One of the most popular usages of recycled paper is pulp or molded fiber packaging. However, various other usages of scrap or recycled paper exist. Among them the previously mentioned newspapers and paper towels, as well as egg cartons or grocery bags.

Recycling procedure.

The process of paper recycling consists of several stages.

  1. The first stage is paper collection. The biggest amount comes in a form of used paper from the consumers. However, paper trimmings from the manufactures also end up in the recycling process. Furthermore, some paper is discarded after it left the production site  but before it reaches the customer. That paper usually ends up collected for recycling as well.
  2. The second stage is sorting the paper according to its grade. As discussed above, the length of the fibers defines the grade of the paper.
  3. After sorting comes storing in the recycling facility or “recycling mill”.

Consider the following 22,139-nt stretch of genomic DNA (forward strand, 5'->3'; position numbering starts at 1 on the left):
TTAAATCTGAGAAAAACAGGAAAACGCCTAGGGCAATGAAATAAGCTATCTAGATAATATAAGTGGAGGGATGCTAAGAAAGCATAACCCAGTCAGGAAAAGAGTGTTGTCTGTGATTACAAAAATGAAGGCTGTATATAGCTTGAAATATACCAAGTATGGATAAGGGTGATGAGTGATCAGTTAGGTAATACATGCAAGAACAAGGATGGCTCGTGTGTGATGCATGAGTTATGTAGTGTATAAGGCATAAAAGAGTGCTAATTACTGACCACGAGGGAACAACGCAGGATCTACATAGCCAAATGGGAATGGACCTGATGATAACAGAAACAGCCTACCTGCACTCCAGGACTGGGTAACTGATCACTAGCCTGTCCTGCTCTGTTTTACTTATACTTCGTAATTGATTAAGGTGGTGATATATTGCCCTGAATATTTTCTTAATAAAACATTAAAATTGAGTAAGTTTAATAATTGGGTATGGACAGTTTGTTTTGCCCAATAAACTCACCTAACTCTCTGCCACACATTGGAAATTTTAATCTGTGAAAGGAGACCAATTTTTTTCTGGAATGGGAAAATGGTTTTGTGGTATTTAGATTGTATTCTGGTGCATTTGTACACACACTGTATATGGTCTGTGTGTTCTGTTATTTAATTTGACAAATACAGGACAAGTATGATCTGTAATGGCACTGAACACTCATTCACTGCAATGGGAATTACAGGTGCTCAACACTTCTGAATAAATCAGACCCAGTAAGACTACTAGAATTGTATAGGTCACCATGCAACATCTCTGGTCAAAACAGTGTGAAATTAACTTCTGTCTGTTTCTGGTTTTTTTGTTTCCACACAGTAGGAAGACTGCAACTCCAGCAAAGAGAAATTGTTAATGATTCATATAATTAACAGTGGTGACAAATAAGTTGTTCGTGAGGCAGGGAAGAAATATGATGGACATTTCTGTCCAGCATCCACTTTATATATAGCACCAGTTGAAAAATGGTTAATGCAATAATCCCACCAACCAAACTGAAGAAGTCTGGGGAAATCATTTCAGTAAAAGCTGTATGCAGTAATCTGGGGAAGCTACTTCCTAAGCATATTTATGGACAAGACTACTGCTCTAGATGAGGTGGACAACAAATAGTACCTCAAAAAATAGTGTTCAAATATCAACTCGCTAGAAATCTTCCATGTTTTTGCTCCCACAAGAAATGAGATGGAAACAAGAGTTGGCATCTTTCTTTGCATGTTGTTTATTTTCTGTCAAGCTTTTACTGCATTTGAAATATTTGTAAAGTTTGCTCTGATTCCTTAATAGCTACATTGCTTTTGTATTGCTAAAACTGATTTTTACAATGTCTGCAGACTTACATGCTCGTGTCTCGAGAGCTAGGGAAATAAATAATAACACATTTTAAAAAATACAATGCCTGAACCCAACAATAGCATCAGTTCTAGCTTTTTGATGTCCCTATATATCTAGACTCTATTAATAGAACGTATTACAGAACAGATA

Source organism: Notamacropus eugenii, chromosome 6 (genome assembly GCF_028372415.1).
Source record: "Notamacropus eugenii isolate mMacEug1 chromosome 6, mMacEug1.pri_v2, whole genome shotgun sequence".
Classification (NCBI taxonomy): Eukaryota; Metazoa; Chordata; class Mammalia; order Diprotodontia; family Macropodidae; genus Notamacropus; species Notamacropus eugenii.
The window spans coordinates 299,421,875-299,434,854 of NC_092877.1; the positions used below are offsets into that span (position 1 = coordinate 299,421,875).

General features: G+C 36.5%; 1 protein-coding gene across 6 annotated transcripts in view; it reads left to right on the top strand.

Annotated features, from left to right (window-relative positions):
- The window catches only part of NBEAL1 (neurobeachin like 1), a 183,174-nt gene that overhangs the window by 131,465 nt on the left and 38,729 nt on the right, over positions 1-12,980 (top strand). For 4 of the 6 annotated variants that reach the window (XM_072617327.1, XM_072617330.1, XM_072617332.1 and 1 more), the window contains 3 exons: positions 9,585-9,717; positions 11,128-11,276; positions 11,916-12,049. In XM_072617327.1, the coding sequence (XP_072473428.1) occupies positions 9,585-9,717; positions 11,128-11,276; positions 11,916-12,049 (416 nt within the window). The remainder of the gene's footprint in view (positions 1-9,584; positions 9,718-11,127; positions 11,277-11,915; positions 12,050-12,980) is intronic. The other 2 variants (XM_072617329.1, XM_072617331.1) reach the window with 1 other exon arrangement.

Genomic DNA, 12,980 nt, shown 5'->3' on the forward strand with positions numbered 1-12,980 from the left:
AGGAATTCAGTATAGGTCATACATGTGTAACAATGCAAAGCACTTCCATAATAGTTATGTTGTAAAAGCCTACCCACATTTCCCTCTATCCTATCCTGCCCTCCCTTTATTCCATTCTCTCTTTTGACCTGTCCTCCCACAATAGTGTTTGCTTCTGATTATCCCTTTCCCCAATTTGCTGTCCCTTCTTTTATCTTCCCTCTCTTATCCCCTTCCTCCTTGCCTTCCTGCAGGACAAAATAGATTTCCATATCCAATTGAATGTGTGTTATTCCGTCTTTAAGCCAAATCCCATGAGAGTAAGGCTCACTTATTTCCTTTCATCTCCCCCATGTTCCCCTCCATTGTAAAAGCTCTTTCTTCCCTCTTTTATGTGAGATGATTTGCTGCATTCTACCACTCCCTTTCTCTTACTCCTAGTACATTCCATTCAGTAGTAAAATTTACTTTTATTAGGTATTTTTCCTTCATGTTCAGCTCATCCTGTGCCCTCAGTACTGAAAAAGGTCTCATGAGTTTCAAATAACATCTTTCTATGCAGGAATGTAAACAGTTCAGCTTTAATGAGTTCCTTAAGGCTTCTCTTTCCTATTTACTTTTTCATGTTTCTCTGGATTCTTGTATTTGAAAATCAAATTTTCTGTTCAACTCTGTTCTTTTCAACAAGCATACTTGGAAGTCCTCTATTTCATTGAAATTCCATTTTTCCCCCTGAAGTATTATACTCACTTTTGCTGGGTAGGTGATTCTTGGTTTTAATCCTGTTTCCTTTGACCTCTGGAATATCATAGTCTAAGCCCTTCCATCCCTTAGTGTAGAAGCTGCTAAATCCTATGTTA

4. Consequently, some chemicals are added to the paper to remove the leftover admixtures. These admixtures can include aluminum, ink and other contaminants.
  5. Then special machines cut the paper into small pieces and heat these pieces up. This breaks paper down further into fibers. The resulting mixture has the name of pulp, or slurry. Dedicated screens then remove any impurities that may still be in the mixture. Then the mixture is cleaned, de-inked, bleached, and more water is added to it.




[1] EarthWorks Group. 1990. “The Recycler’s Handbook”. Berkeley, CA: The EarthWorks Press

Types of plastic: part 2

In Part 1 of Types of plastic you can find information about the three most used types – PET, HDPE and PVC. The provided information includes the most common uses, the dangers, ways to recycle and, finally, our advice on whether it is safe to use. This post will give similar information on four other relatively wide-spread plastic types.